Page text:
Five new medicine, healthcare product factories coming up in Oman

Energy Saturday 30/May/2020 16:47 PM
By: Times News Service
Five new medicine, healthcare product factories coming up in Oman

Muscat: To ensure Oman is able to remain self-sufficient when it comes to providing medicines and other life-saving healthcare products to people in the country, five new medical factories are currently being constructed n the country, the Ministry of Commerce and Industry (MOCI) has announced.
Costing a total of OMR25 million to construct, the five factories will produce various drugs and patient kits required to provide urgent medical care to patients in hospitals and at homes. One factory will make intravenous and dialysis solutions. It is first of its kind in the Sultanate. The second factory is for the production of cancer drugs.
Another factory will produce pills, capsules and syrups. There will be a factory for the production of raw materials used in the pharmaceutical industry, and another for medical requirements such as injections.
Sami bin Salem Al-Saheb, the MOCI’s Director General of Industry said: “As part of the national efforts to tackle the coronavirus pandemic, we are continuously working with fast pace and transparency to deal with the new emerging challenges. The measures and procedures in this regard are also being updated.
“The Ministry of Commerce and Industry provides its continuous support to the Omani medical industry to meet the unprecedented demand for personal protective equipment and medical items,” he added. “This is considering that the wide range of personal protective equipment, such as masks, gloves and sanitisers, as well as important medical goods and services are related to COVID 19.”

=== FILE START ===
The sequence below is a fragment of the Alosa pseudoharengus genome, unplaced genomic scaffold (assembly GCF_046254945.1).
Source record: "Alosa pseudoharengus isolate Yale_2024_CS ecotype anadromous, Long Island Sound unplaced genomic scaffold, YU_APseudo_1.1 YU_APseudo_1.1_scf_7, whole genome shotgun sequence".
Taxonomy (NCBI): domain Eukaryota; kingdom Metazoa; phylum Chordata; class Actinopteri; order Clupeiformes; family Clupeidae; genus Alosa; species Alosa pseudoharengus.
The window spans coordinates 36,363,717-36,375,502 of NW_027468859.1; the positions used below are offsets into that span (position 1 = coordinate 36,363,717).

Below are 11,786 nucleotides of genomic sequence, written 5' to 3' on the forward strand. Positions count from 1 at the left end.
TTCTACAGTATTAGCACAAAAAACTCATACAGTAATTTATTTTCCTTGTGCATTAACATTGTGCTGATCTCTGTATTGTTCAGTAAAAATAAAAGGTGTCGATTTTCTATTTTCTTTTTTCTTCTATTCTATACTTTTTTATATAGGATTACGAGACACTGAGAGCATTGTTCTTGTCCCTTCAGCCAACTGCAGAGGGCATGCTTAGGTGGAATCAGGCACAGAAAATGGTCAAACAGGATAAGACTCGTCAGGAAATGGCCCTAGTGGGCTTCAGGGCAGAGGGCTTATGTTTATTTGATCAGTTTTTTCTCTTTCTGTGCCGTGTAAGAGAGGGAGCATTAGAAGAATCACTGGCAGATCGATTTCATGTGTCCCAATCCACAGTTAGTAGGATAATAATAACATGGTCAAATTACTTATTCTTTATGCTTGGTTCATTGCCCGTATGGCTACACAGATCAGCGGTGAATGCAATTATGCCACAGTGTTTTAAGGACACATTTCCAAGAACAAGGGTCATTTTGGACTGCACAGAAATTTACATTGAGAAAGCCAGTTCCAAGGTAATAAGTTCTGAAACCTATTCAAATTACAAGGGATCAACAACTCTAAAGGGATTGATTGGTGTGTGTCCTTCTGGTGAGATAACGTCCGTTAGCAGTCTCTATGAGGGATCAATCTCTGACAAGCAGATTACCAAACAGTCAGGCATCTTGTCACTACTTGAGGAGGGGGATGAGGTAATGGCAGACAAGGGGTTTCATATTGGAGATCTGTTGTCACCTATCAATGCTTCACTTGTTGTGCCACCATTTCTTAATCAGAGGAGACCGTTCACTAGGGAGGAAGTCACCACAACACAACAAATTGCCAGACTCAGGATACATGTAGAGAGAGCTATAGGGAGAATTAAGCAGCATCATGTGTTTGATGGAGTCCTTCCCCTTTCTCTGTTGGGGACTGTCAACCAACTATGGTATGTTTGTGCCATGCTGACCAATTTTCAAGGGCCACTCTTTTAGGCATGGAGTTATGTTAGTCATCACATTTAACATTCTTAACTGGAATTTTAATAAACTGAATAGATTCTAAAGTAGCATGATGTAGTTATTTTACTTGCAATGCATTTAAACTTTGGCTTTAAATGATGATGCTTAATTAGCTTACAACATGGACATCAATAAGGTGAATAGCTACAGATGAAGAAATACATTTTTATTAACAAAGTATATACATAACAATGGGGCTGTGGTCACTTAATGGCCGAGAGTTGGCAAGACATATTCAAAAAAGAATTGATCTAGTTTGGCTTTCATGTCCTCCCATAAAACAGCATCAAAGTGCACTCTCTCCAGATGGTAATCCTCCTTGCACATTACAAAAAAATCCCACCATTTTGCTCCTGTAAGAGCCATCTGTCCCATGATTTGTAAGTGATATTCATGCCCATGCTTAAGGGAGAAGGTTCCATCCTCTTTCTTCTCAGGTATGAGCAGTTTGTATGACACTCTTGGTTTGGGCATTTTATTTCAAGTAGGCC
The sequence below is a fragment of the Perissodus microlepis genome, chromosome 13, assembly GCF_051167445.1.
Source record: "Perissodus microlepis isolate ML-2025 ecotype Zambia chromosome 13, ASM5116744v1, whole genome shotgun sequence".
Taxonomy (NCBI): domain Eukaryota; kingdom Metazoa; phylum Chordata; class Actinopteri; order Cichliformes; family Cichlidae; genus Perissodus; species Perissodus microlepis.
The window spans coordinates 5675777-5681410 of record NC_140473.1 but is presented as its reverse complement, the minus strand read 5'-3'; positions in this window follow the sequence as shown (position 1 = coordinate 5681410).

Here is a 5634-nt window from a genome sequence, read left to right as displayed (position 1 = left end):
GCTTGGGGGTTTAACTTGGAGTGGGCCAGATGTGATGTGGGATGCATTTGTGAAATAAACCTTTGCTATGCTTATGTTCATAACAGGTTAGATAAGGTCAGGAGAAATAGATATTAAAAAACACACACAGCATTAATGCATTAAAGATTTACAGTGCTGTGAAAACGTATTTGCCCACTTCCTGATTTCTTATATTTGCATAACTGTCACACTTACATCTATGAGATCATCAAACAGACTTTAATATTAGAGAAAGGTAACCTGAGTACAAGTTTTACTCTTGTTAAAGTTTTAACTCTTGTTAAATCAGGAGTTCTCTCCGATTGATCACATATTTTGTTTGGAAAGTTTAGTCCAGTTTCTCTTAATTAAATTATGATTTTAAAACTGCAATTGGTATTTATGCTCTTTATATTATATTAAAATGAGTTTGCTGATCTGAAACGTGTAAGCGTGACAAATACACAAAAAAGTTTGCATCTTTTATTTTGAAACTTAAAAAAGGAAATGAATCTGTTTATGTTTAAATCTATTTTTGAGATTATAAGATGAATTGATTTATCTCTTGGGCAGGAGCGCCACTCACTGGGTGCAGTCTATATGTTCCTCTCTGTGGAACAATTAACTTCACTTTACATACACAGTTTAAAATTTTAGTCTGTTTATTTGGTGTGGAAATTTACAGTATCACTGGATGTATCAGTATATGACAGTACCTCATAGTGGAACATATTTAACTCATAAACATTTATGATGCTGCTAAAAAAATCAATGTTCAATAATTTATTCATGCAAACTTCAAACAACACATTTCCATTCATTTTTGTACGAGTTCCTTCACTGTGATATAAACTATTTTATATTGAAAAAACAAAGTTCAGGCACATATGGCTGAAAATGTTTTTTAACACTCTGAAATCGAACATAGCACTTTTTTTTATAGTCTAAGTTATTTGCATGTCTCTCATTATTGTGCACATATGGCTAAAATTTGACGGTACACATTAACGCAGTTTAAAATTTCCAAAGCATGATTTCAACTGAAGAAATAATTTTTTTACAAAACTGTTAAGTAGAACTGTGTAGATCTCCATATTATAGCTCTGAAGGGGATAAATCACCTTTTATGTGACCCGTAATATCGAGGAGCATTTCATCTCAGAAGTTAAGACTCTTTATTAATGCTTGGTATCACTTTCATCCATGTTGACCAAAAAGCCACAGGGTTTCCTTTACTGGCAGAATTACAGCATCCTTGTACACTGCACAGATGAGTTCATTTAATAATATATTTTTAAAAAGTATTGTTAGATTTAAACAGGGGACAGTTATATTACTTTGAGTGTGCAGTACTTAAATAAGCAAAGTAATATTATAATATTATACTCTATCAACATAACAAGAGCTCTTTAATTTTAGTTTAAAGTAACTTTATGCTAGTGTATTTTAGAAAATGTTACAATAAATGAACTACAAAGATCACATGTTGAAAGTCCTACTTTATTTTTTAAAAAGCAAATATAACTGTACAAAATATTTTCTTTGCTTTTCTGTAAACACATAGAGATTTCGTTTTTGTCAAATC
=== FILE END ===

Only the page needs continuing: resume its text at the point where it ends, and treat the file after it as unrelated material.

One of the biggest current economic challenges for many Omani medical manufacturers was the availability of raw materials which affects the changes in production levels. It has also largely affected health-care supply chains, many of which depend on imports. The response of the industrial sector has been distinct in this regard, as some industrial establishments have changed some production lines to adapt to the new requirements.
“Increasing production will require retooling of the already complex supply chain, retraining staff, and searching for alternative local suppliers,” said Al Saheb. “Any change in the operational model of existing businesses has risks involved which must be understood, reviewed, and managed.
He went on to say: “The changes to the operating model should lead to a relook into all processes and equipment to ensure quality, workforce training and safety controls, such as a review of how new processes and materials affect the manufacturer's risk profile and whether there is a need for more controls, a review of exposure to any new regulatory obligations, map making of robust supply chain, review of product and management quality procedures, as well as ensure to legal inspections in line with legal requirements.”
Adding to this, Dr Mohammed Al Rubaie, the Director General of Pharmaceutical Affairs and Drug Control, said that the Ministry of Health wanted to increase local production of pharmaceutical industries to 20 percent of medicines used in Oman, by 2025. It produces only six percent of the medicines used in the country.
“The current health crisis which the world is going through due to the coronavirus (COVID-19) pandemic showed the importance of local manufacturing to enhance drug security and cover the needs of medicines in the local market and medical supplies,” he explained. “During crisis, it becomes difficult to import them. If the local industries of pharmaceutical and medical supplies are readied, they would be able to play major roles in meeting such needs, at least in part.
“In 2019 there was a remarkable increase in the demand for investments in industries involved in pharmaceutical and medical supplies,” added Al Rubaie. “A licence was given to a secondary packaging factory for medicines, which will soon start production.”